But unless you’ve received some kind of decent education, you might not know that you can’t.

Comments open below

Read everything by Sierra!

Sierra is a PhD student living in the Midwest. She was raised in a “Message of the Hour” congregation that followed the ministry of William Branham. She left the Message in 2006 and is the author of the blog  the phoenix and the olive branch

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  • Mary

    There’s so much wrong with that Branham quote, you barely scratched the surface. First of all, a blood cell? Branham thinks that the male contribution to reproduction is blood cells? I hope he saw a doctor, if he had blood coming out of the relevant body parts.

    Second, to “to bring the egg through the tube to the womb”? So did this guy think that if a woman never had sex, she’d never menstruate? I mean, I take it he did not understand that women ovulate once every four weeks or so, an egg passing “through the tube to the womb” and that the woman can’t generally feel it and isn’t aware of it until two weeks or so later when the body disposes of it, if it didn’t happen to be fertilized while it was sitting there in the womb? If he really thought ovulation didn’t happen until sex happened, what did he think menstruation was all about?

  • alwr

    I heard in far right evangelical church as a pre-teen that you could tell whether a woman was a virgin or not by the way she moved. My mother corrected that myth quickly. We also didn’t regularly attend that church for much longer.

    Minor note on Branham’s insanity: The Catholic doctrine of the Immaculate Conception doesn’t even refer to the conception of Jesus. It refers to Mary being conceived and born without original sin.

  • The more I read about what Branham taught, the more baffled I am. Teaching that Jesus didn’t have a human mother means denying the humanity of Christ. This absolutely goes against the most basic, standard orthodox Christian doctrine– and yet this guy was hailed as a prophet by other Christian groups rather than pointed out as a cult leader and heretic. It’s like they were all blinded by the supposed miracles.
    And that’s not even mentioning the terrible hatred of women and the horrible lies and misinformation. Sierra, could you explain a little more why people think Branham was a prophet, in spite of all this?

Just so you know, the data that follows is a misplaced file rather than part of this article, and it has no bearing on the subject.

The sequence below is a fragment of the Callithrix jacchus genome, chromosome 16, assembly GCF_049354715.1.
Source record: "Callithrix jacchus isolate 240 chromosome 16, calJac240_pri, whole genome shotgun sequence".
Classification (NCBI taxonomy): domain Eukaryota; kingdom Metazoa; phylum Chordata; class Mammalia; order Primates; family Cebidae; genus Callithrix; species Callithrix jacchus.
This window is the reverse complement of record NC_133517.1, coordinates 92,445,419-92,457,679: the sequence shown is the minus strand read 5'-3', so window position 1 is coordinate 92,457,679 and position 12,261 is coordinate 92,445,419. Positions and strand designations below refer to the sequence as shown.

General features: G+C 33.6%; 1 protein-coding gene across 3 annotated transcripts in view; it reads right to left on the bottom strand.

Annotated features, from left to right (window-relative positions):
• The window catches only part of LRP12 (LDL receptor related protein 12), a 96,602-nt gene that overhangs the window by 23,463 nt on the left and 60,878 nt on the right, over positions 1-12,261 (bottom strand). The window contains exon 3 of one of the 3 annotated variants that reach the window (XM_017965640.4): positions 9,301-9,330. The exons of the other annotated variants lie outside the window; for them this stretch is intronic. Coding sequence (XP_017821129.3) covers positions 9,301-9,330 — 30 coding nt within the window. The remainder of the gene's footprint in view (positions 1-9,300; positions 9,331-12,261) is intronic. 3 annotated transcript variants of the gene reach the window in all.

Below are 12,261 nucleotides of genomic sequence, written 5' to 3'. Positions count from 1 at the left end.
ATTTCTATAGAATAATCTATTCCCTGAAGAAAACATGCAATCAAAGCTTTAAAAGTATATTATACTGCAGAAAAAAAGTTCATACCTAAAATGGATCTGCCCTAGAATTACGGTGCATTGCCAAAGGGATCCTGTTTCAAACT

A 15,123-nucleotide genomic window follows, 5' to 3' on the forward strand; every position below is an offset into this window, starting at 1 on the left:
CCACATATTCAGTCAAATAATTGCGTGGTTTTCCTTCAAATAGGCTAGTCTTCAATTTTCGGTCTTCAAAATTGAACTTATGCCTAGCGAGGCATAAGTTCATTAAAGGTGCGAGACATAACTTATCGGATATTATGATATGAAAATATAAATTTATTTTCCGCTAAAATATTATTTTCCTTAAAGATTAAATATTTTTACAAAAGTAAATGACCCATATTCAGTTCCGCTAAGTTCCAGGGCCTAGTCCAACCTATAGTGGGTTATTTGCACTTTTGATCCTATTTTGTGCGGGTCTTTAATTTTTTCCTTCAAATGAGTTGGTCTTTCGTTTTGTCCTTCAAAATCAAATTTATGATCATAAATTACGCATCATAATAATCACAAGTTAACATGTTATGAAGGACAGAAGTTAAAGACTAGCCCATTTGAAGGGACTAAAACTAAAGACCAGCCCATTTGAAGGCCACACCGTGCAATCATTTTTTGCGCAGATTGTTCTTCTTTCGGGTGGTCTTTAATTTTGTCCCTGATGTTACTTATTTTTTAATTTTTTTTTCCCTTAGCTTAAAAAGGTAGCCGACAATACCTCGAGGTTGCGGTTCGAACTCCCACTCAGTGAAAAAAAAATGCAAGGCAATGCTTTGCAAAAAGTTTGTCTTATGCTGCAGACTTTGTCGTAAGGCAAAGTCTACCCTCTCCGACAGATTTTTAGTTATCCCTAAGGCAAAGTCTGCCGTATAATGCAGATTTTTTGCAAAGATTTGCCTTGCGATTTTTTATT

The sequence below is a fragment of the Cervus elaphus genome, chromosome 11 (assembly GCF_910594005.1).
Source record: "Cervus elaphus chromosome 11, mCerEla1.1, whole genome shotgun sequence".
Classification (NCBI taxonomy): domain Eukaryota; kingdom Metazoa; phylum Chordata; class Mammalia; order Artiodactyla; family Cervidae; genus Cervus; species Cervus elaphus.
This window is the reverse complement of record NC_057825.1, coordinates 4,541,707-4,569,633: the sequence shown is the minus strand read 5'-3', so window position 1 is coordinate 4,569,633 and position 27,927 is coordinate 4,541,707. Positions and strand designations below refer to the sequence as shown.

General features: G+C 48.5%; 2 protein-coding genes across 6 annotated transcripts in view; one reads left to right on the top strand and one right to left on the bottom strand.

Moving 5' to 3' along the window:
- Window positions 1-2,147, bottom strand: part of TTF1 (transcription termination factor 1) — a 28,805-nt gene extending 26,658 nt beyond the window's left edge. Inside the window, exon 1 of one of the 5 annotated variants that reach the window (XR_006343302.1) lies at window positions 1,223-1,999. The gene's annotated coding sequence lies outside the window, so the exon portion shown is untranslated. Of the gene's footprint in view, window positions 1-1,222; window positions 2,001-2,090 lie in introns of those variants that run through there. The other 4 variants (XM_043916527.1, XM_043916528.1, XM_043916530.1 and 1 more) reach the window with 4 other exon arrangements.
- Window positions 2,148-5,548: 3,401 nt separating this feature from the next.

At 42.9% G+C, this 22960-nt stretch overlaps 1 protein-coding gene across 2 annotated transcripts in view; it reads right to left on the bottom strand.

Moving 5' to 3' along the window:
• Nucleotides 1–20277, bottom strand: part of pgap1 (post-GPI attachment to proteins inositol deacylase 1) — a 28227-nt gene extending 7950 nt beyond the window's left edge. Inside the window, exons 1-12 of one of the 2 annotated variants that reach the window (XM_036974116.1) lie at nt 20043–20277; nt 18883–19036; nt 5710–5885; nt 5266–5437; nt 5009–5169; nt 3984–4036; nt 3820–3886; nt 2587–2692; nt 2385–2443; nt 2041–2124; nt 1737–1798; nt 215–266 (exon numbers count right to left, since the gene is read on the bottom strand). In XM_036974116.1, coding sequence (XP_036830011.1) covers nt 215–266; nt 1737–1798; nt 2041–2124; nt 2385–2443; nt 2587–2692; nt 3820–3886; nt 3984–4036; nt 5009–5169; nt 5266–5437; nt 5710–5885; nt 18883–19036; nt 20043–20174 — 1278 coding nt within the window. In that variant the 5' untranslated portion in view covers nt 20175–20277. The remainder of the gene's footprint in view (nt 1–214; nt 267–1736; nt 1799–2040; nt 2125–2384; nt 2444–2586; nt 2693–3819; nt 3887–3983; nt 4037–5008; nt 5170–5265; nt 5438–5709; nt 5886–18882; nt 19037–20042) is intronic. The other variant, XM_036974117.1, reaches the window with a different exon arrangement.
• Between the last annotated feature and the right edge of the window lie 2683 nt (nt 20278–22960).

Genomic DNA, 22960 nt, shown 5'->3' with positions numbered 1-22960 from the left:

• wanda

    There’s no need to focus on Branham here. Akin believes these things, despite not being a Branham believer. I think that for some of the people who believe these things, it’s not that they’re uneducated. Certainly a person like Todd Akin, who according to Wikipedia attended prep school and later earned an engineering degree, should have been educated on basic health facts, and if not he’s had plenty of time and opportunity since then to learn. These wildly unscientific beliefs are *useful* for them. The more people they can convince of these beliefs, the more the women will adhere to “traditional” gender roles, and the less sympathy anyone will have for women who were raped or women who need abortions. So, they believe these things, because it reinforces their worldviews.
    We need to get people with this toxic worldview out of public office and out of positions of power.

  • Jewel

    Ironically, I remember being taught in Catholic school that a woman would rarely become pregnant when she is raped, because the “stress she experiences would prevent ovulation”. This is not true because, although stress CAN delay ovulation, ovulation could have already occurred the day before or earlier that day. Stress would have no effect at that point. I consider this lie even more insidious by the Catholic church because they have been teaching natural family planning for generations, and they know the workings of female reproduction probably better than most. I guess this goes along with their strong stance against abortion though. But you can’t have it both ways, and lie when it suits your agenda.

  • Beth

    People like that guy and anyone who perpetuates that nonsense and call themselves Christians are a major embarassment to those of us who really are. I can’t imagine being raised that way. My dad is a minister, but when I was around 12, my mom got me a scientific book about sex and reproduction so I could be educated and informed about things. These fundamentalists have such a deep hatred of women and have to invent these crazy lies to keep them subservient. It isn’t even Biblical. And sometimes, I wonder if there’s a special place in Hell for those types of people for making us all look like complete idiots.